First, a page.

Garfield's AdReview

By Published on .

It's Degeneres. It's DeNiro. It's de-lovely.

But is it da advertising?

Ogilvy & Mather, New York, has crafted two wonderful 60-second films (the :30s don't work at all) for American Express and each is irresistible. DeNiro's is a lyrical paean to New York, the city of his heart, directed tenderly by Martin Scorsese. The other is about comedian Ellen Degeneres dancing-in various steps to various genres-like a happy fool. It's buoyant, funny, charming and simply delightful from the very first frame.

Don't bother looking for product benefits, or even attributes. This is what the financial crowd might term "a pure celebrity play." It could be called the "You Do Know Me" campaign, existing solely to transfer our affections for Degeneres, DeNiro, Scorsese and the living, breathing Gotham to the advertiser.

Let's start with Scorsese's piece, so gritty, so elegiac, so exquisite.

"My oldest friend," DeNiro says, over unsentimental documentary images of people and neighborhoods, landmarks and skylines, his very own Tribeca Film Festival venue and the barren World Trade Center site. "My first love. My east. My Far East. My west wide. My private side. My heartbreak. My heartbeat. My life happens here. My card is American Express."

Wait..."my card?" Kind of a non sequitur, no? After such a magnificent lead-up, what kind of raging bullshit is that? Still, we're inclined to give everyone the benefit of the doubt here. This campaign-called "My life. My card"-seeks to demonstrate how something integral to celebrities' lives can also be integral to yours. And it's easy enough to see how an AmEx card is as much a part of New York living as blaring taxicab horns, a subway farecard and an overcoat collar upturned against winter's chill.

The Degeneres spot is a different matter.

She's a marvelous comic and talk-show host well known for her casual attire, whiter-than-white teeth and surprising inner funk. This she displays while dancing to her clock radio, a stray mobile ring tone, passing car stereo, elevator music, etc., in steps ranging from robotic to a Steve Martin-esque "happy feet." It's a hoot. So, yeah, we love Ellen, and we'd credit her preferences on a whole range of things, including but not limited to sneakers, toothpaste and media.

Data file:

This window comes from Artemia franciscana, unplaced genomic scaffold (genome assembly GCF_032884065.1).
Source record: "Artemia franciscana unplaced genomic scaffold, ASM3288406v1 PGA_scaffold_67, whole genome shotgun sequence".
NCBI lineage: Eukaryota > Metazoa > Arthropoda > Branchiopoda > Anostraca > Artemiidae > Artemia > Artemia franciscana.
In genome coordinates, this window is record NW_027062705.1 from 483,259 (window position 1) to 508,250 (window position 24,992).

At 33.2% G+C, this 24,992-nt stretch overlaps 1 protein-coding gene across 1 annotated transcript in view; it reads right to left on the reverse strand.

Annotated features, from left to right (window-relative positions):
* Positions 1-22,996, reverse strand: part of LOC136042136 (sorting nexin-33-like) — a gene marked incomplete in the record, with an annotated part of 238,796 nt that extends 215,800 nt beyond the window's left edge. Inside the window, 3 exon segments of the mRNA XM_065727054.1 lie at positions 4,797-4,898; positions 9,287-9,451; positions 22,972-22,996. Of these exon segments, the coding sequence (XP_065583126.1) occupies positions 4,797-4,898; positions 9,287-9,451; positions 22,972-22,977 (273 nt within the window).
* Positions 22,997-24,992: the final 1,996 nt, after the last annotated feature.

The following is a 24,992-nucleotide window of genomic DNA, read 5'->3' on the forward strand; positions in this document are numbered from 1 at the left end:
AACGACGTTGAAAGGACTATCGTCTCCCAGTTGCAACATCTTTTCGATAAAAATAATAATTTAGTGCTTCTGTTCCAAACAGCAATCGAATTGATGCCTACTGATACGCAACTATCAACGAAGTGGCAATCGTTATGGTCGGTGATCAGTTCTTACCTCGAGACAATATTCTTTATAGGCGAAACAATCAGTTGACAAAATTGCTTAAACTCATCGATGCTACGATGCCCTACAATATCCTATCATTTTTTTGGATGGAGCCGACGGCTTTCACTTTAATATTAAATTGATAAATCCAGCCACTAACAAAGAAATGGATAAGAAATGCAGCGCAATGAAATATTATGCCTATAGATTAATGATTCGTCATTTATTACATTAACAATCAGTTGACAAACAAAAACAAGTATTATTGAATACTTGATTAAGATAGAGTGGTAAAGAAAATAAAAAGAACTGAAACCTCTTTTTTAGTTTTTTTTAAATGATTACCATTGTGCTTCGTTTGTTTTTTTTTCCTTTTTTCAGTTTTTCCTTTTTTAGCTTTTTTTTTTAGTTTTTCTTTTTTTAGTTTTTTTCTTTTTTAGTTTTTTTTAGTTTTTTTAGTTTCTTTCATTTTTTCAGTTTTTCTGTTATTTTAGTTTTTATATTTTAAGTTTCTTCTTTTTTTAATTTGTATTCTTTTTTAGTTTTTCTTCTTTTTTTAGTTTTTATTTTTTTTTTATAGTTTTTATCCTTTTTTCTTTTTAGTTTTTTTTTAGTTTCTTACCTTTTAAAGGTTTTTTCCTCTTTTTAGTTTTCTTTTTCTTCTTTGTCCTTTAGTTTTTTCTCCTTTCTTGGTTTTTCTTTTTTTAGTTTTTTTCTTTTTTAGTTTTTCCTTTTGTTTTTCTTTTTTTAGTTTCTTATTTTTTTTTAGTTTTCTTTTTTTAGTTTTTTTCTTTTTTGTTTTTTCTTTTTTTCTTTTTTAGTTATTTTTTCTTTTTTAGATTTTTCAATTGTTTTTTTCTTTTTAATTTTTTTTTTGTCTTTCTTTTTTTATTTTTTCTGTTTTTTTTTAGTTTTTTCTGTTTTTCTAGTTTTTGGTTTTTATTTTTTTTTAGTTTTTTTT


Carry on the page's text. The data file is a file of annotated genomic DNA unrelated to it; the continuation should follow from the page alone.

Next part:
But her AmEx card? Dancing/celebrity/consumer credit-these just don't connect. Yes, Ellen is beloved by the middle-class women this advertiser so covets-but that's because she's loveable. A credit card cannot be loveable. This is interest that cannot be borrowed. The only actual brand presence comes in the last three seconds, with her perfunctory, "My life is about dancing to my own tune. My American Express card always backs me up."

Oh, please. How labored can you get?

Presumably these first two spots are the leading edge of a long campaign pasting famous faces onto the Green Card's surface, which over time will paper over the strategy's fundamental emptiness and irrationality. In other words, as Cole Porter put it, "It soon is plain. You've won my heart and I've lost my brain. It's delightful, it's delicious. It's delovely."

But, for the time being, it's mainly just decoupage.

American Express

Ogilvy & Mather, New York

Ad Review Rating: 2.5 stars

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